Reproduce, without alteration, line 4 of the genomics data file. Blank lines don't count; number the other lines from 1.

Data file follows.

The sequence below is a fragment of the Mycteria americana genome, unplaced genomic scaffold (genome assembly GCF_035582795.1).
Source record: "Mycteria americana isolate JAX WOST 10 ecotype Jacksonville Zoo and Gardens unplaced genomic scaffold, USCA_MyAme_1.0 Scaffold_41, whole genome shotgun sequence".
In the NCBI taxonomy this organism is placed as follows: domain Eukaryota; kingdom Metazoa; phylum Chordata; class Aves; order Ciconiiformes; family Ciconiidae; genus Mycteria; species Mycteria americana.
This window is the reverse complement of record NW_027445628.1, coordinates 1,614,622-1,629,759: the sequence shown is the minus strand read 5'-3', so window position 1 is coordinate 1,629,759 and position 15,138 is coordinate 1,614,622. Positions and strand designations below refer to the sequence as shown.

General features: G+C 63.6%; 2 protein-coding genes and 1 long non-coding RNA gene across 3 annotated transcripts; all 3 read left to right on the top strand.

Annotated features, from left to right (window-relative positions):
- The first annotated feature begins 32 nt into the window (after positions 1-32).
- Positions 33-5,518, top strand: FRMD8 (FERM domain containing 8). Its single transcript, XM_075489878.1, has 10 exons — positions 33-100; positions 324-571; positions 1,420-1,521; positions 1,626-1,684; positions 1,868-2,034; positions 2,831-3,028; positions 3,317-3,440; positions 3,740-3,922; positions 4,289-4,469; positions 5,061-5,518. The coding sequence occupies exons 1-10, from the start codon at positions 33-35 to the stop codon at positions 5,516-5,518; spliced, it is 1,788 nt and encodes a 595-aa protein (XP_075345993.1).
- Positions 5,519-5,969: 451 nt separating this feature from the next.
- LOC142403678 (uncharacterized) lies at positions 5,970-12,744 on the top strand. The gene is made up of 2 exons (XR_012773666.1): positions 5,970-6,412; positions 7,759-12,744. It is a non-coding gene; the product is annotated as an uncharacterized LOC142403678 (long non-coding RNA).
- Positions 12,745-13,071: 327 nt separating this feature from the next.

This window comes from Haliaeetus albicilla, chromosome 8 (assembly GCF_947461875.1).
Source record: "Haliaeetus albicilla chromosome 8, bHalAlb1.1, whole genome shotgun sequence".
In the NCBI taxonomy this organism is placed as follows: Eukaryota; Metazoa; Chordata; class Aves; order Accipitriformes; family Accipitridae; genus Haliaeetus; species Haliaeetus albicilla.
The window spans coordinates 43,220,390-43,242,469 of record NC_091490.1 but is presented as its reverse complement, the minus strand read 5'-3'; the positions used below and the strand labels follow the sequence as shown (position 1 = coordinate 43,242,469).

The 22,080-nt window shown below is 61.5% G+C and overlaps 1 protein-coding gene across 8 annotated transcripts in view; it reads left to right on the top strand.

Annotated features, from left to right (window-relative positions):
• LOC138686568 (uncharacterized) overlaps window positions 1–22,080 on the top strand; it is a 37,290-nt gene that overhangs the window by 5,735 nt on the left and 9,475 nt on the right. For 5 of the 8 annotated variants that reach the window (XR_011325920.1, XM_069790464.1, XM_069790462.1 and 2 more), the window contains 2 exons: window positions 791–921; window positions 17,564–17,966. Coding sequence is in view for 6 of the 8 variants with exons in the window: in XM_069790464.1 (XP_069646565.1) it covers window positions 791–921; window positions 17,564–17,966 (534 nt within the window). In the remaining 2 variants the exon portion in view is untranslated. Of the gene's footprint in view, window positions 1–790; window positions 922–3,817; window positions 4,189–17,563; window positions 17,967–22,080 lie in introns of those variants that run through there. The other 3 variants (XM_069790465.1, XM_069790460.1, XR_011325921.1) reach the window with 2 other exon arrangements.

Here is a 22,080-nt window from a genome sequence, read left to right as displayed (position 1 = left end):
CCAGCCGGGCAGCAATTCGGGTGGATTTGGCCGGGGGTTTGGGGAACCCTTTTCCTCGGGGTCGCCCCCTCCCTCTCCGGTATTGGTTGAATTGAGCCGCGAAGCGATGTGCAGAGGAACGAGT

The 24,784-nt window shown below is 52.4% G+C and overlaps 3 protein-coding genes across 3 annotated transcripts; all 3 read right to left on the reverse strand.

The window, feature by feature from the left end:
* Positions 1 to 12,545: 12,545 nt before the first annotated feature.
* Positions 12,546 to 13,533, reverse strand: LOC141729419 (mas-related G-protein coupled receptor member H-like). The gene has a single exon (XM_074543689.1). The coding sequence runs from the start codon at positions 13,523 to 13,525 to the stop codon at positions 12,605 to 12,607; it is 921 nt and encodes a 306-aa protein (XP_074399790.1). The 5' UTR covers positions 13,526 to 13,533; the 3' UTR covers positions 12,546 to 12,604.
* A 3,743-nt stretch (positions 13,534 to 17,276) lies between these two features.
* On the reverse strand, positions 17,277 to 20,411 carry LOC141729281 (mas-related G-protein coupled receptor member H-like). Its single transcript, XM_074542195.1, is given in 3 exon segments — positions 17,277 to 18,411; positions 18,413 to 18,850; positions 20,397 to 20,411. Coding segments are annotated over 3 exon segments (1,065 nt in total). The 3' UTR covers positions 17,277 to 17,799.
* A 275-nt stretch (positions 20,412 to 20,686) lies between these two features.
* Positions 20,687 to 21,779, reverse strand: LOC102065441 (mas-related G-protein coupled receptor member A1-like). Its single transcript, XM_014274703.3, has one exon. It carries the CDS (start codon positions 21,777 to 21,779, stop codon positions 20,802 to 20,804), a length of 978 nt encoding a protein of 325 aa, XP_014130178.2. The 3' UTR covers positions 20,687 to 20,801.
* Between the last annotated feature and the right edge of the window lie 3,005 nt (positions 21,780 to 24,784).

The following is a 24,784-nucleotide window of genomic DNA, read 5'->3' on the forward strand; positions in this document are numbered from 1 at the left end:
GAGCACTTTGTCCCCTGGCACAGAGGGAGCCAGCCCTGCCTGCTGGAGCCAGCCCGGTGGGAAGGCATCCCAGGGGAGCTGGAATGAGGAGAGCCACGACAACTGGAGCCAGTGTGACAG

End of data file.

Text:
This window is the reverse complement of record NW_027445628.1, coordinates 1,614,622-1,629,759: the sequence shown is the minus strand read 5'-3', so window position 1 is coordinate 1,629,759 and position 15,138 is coordinate 1,614,622. Positions and strand designations below refer to the sequence as shown.